Tom Seaver threw a one-hitter in Philadelphia in 1970 in which the only opposing hit was generated in the third inning. The batter then was Mike Compton, a name that does not really live on in the pantheon we associate with dreamwrecker deluxe Jimmy Qualls. It could by all rights, considering catcher Compton totaled only 18 hits in his brief big league career, or 13 fewer than Qualls. But Compton’s hit of note happened six innings earlier than Qualls’s had ten months before, so some one-hitters get themselves accepted at face value.

We can take Jake’s as such, even if Eflin’s straight outta Compton single was only the third hit of his rookie year. It seems ungracious to rue the one at-bat that didn’t go deGrom’s way when all the others did. Jacob was in command from start to finish, accent on finish. Nobody else had to pitch for the Mets. Thanks to three runs off Eflin and two off Andrew Bailey, nobody who was in the lineup in the first wasn’t in the lineup in the ninth. The Mets were comfortably ahead by the fifth, prohibitively so by the eighth. Substitutions could be left to Pete Mackanin and, for that matter, Red Auerbach. It was a smooth afternoon, the kind Seaver and Gooden regularly gave us sans ceremony back in the day. I understand we live in a different day. I understand why it’s rare in the present. A little taste of what made the past so appealing when the past was the present, however, can be quite welcome any day. Especially on a sunny Sunday, though that’s a matter of personal preference.

A Mets win (in which no Met aggravates a quad or other body part) is a good Mets win, period, but a Mets win in the tradition of Mets wins as you picture them when you picture Mets wins…well, gosh, that’s baseball like it oughta be.

9 comments to That is Mets Baseball

  • Dennis

    Terrific win and of course an outstanding performance by deGrom. Nice to see Terry make a great decision, have confidence in Jake and allow him get the complete game. On to Chicago and LGM!!!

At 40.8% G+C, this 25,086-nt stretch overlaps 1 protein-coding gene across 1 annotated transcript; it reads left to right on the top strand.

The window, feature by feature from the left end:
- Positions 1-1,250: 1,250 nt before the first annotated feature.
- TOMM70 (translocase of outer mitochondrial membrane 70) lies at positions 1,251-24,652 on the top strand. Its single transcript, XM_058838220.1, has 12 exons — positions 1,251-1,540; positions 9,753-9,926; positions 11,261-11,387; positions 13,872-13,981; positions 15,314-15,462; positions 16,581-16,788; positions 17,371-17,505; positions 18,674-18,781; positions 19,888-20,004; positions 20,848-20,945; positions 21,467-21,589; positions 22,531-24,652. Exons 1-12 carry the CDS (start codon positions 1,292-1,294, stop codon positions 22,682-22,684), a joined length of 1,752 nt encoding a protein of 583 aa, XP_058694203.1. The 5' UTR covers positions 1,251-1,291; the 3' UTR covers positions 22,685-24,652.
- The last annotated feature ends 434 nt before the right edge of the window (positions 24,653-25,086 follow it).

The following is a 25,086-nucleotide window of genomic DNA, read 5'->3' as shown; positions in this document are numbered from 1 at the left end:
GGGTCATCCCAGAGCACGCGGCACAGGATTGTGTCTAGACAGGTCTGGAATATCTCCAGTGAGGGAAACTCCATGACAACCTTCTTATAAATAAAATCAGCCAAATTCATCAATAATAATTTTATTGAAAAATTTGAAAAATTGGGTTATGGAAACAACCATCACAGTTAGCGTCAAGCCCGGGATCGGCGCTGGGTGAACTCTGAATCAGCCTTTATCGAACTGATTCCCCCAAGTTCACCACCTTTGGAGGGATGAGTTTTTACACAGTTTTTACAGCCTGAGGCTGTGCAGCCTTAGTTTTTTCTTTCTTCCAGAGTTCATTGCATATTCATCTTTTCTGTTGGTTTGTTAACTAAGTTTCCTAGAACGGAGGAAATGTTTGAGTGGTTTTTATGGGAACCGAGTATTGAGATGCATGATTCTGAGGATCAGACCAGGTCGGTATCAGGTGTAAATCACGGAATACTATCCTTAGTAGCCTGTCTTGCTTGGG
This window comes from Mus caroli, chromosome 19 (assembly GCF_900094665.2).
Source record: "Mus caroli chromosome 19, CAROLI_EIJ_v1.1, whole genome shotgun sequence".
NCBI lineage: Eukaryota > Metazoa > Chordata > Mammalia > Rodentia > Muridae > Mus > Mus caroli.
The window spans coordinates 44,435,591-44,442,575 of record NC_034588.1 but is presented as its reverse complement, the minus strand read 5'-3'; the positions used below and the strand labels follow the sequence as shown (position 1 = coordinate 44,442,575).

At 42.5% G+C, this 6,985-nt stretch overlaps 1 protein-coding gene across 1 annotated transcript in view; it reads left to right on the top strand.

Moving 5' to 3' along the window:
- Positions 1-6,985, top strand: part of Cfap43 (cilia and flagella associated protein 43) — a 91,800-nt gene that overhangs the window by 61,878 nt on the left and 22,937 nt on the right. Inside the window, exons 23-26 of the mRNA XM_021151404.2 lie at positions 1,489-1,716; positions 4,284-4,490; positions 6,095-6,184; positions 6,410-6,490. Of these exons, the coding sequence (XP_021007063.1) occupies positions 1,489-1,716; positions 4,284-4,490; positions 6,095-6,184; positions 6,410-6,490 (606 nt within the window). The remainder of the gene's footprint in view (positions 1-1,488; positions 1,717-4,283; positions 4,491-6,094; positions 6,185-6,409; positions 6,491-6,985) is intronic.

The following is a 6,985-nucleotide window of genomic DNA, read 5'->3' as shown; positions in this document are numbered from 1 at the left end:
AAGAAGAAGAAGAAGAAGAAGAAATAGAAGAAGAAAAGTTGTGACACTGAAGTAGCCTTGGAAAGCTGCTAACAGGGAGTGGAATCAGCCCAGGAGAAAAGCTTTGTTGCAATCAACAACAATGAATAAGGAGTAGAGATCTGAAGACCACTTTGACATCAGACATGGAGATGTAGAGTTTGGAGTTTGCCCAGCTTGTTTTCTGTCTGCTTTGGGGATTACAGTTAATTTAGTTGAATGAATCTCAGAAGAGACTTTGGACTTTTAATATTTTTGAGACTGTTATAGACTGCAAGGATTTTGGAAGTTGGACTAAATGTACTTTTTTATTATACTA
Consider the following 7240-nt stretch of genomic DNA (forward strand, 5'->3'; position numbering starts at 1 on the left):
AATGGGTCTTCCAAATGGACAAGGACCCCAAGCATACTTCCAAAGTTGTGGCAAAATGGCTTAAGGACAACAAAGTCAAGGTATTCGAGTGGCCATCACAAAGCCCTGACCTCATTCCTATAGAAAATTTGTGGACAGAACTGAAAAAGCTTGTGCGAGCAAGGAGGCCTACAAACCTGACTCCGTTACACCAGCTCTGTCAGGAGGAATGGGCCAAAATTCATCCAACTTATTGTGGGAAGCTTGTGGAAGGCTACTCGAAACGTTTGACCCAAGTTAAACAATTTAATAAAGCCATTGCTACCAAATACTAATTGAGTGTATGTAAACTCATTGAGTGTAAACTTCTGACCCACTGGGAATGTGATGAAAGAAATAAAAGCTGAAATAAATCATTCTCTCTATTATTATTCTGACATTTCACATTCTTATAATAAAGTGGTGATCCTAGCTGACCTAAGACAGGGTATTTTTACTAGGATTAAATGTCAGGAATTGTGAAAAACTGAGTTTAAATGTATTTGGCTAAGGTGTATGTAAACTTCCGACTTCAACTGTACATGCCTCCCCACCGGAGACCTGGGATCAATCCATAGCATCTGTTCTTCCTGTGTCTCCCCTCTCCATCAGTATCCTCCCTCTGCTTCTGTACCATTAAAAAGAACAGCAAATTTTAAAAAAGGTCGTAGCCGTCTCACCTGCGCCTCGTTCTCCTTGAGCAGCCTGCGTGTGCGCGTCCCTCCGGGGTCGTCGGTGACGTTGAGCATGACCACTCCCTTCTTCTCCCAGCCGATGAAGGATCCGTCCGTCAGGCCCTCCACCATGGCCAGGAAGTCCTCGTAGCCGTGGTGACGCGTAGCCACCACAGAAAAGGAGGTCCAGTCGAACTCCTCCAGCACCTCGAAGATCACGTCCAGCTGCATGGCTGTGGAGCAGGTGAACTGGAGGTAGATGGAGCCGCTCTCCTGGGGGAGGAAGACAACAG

• Seth

    Great game, except I was wondering why Gary and Keith kept talking about Zack Efron. :-)

  • Dave

    Well, if you want to keep it 100 and remember the fear as well as the faith, real Mets baseball will often include a pronounced inability to do anything so decadent and indulgent as to score 5 runs in a single game. The greed and selfishness.

  • argman

    Missed yesterday’s masterpiece while sightseeing in Chicago, but am happy to say that my son and I will be at Wrigley tonight to support Matz and the boys. Let’s Go Mets!

  • Matt in Richmond

    Right you are Dennis. And we can all take note that there is zero difference between yesterday and the time he sent Noah out to attempt the CG. Except of course yesterday worked out whereas Noah ran into trouble causing a few malcontents to question TC’s judgement. Doubt we’ll hear much from that crowd today, because it would sound so silly to complain when Jake had such a convincing ninth inning. Just as if Noah had done, we wouldn’t have heard the whining then either.

  • Left Coast Jerry

    Matt, if it weren’t for the complainers, I never would have solved a mystery that’s been bugging me for 44 years. I now know who Carly Simon was singing about in 1972.

  • eric1973

    Looks like the dead horse is being beaten once again.

    Noah had a balky arm and a recent MRI, making all the difference in the world.

  • kdbart

    Unfortunately, not being able to get any hits with runners in scoring position has also become “Mets Baseball”. 2 for 28 with RISP in the 4 games since the ASG. 3 for 37 in the last 7 games.

  • Jacobs27

    True, Kdbart. I was thinking the same thing… so frustrating.